In our second visit to the discourses of the saintly shaykh, ‘Abd al-Qadir al-Jilani (the first outing may be read here), we find him discussing the issue of going to the market place – or in our time, the shopping mall.
While it is beyond doubt that markets and commerce have played a fundamental role in Muslim life and civilisation; and that in many traditional Muslim cities, markets were located around the main jami‘ah or Friday mosque; there are, nonetheless, a few hadiths that speak about their unsavoury nature. One such hadith asserts: ‘The most beloved of places to God, on earth, are the mosques, while the most deplorable are the markets.’ [Muslim, no.671]
Of course, markets being despised has nothing to do with trade or commerce, per se. It does have to do with the fraud and deception common in such places, as well as the greed, avarice, bickering and disputations. There, false oaths are frequently sworn and honest remembrance of God usually conspicuous by its absence. More than that, the market is where even a renunciant’s heart can easily be entangled in the tentacles of dunya, or be ensnared by its false glitz and glitter. Enter it for needs, we must; enter it for wants, we may. But enter it bewitched or besotted, we must not!
In the seventy-second discourse of the Futuh al-Ghayb or “Revelations of the Unseen”, the Hanbali jurist-cum-sufi, Shaykh ‘Abd al-Qadir al-Jilani, may God sanctify his soul, spoke thus:
‘Among those religious people and pious devotees who enter the markets as they go out to perform the Friday prayer, the congregational prayers, or to attend to certain needs, there are various types:
Of them is one who, when he enters the market and sees therein the various types of pleasures and delights, is mesmerized by them and temptations attach themselves to his heart. This, then, becomes the reason for his demise, causing him to relinquish his religiousness and worship, and lapse into yielding to his inner urges and obeying his whimsical passions …
Of them is one who, when he sees such things, is almost brought to ruin. However, he returns to his senses and his religion, composes himself and swallows the bitter pill of having to turn one’s back on them. He thus resembles the warrior who is given divine assistance to overcome his own soul, his raw nature and his caprice, and for whom He [God] records an abundance of reward in the Afterlife …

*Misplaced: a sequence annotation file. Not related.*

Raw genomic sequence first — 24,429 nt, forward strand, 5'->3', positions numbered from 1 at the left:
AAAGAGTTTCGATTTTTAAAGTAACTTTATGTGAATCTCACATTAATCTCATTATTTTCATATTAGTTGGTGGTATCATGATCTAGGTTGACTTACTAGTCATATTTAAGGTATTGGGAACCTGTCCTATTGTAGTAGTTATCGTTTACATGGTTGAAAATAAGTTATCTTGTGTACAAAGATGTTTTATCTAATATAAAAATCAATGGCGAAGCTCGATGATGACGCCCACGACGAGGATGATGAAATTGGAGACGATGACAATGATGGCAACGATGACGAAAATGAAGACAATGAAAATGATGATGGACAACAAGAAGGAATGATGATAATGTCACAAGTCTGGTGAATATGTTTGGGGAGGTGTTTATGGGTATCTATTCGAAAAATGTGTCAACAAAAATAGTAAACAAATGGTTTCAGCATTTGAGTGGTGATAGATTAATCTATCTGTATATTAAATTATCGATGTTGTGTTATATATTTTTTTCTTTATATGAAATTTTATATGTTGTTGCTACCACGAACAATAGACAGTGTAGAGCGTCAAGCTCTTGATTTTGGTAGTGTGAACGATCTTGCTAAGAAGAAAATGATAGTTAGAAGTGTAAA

Another type is he who acquires such goods and uses them and procures them by the grace and blessings of God as part of his worldly lot and wealth; giving thanks to God for them.
Then there is one who does not see or notice them at all. He is oblivious to everything other than God; Mighty and Majestic is He. Thus he sees no other, is deaf to all but Him; he is too preoccupied to see anything but his Beloved and the One he yearns for. So he is quite detached from what the world is all about. If you chanced upon such a person entering the market place, and ask him what he sees in it, he will reply: “I don’t see anything.” Of course he does see things, but with the physical eye, not the eye of the heart; a casual glance, not a lustful one; a formal look, not a meaningful one; a look that is superficial, not penetrating. So outwardly he surveys the market’s goods and wares, yet all the while his heart beholds his Lord: sometimes His majesty, at other times His beauty.
And then there is one who, when he enters the market place, his heart is filled by God with compassion for the people in it. This so absorbs him that he doesn’t even notice their merchandise. From the moment he enters the market till he leaves it, he devotes himself to praying for them, seeking forgiveness for them, interceding on their behalf, and feeling sympathy and compassion for them. His eyes are tearful, while his tongue extols and praises God for the bounties and blessings He has bestowed upon them all. Such a person may be called the steward of the cities and the servants. If you wish, you can call him a knower of God, a saint, a renunciant, a scholar, absent [from the world, present with God], God’s beloved and sought after, a deputy on earth in charge of His servants, an ambassador, an expert and executive, rightly guided and rightly guiding, a signpost and beacon. He is rarer than red sulphur, or a philosopher’s stone. May the good pleasure of God be upon him, and on every believer who seeks God and attains the ultimate station. And God is the Guider.‘1
1. Futuh al-Ghayb (Cairo: Dar al-Mukatam, 2007), 135-6.